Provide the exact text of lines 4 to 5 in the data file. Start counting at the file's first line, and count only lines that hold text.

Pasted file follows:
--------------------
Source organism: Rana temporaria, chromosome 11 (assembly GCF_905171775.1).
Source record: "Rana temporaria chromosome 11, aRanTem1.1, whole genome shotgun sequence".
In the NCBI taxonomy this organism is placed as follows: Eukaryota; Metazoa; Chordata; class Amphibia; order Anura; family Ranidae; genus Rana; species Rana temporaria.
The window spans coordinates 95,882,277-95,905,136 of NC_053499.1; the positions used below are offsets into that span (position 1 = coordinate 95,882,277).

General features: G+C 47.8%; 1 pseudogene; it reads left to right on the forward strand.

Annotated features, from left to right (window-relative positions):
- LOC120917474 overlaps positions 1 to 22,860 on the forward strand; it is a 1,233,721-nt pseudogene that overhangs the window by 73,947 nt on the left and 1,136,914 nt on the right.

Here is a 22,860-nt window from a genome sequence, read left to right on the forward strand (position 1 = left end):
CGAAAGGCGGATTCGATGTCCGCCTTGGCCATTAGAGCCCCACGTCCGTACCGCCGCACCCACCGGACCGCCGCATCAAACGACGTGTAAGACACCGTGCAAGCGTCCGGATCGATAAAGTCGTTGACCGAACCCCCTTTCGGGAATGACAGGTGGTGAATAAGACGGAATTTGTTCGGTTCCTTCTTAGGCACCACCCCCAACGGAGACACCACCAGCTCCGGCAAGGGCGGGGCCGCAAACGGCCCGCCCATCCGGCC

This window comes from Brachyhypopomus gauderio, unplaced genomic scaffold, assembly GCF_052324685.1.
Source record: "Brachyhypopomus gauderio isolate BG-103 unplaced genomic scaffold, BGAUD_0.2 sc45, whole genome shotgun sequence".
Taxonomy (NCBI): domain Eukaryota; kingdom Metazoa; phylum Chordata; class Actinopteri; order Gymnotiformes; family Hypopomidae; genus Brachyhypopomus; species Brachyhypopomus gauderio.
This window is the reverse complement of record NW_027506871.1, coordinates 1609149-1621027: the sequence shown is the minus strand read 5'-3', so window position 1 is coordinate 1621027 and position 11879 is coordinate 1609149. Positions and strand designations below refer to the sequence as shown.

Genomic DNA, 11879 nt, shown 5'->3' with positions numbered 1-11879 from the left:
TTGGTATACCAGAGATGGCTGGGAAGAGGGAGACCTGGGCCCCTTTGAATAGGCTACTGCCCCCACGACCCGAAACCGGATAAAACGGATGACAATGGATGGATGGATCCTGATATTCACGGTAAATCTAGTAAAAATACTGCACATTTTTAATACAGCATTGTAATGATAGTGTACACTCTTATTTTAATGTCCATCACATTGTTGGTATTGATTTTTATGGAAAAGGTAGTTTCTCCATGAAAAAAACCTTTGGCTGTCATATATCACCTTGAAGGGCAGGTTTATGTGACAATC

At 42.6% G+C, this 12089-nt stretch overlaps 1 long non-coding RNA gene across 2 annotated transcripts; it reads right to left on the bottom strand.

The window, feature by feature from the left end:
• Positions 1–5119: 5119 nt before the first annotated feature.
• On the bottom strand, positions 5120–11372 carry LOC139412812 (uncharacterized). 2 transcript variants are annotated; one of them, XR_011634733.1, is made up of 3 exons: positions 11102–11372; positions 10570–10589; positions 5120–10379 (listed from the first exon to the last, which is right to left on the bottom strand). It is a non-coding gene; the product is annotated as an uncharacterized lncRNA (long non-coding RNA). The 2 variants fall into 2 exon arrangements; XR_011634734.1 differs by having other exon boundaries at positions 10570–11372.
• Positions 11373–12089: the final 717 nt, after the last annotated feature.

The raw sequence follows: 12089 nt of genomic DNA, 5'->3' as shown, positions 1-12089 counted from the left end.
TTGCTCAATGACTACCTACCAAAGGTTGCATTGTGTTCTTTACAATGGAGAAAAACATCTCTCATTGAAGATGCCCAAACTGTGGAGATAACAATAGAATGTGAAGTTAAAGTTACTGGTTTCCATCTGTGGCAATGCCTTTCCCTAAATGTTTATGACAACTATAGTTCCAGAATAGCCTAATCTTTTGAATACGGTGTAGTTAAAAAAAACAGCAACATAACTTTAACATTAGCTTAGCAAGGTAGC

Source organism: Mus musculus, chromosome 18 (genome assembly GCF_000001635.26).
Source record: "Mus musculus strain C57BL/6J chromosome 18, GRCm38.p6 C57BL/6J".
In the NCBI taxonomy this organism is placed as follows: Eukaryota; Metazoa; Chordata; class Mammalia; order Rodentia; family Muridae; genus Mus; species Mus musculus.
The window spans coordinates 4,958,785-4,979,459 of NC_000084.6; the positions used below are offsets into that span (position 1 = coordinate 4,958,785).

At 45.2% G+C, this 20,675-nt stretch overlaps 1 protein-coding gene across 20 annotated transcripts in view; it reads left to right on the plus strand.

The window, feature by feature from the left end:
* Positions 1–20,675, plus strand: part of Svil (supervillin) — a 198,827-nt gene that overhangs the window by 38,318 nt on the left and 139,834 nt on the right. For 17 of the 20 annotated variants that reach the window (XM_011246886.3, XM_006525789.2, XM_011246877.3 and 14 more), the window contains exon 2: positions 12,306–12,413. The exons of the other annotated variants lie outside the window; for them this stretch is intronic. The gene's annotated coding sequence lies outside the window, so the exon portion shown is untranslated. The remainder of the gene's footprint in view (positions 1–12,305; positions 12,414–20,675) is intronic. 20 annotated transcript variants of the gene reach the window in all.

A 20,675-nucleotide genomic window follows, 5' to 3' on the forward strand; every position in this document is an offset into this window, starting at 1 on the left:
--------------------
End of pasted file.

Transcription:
The window spans coordinates 95,882,277-95,905,136 of NC_053499.1; the positions used below are offsets into that span (position 1 = coordinate 95,882,277).

General features: G+C 47.8%; 1 pseudogene; it reads left to right on the forward strand.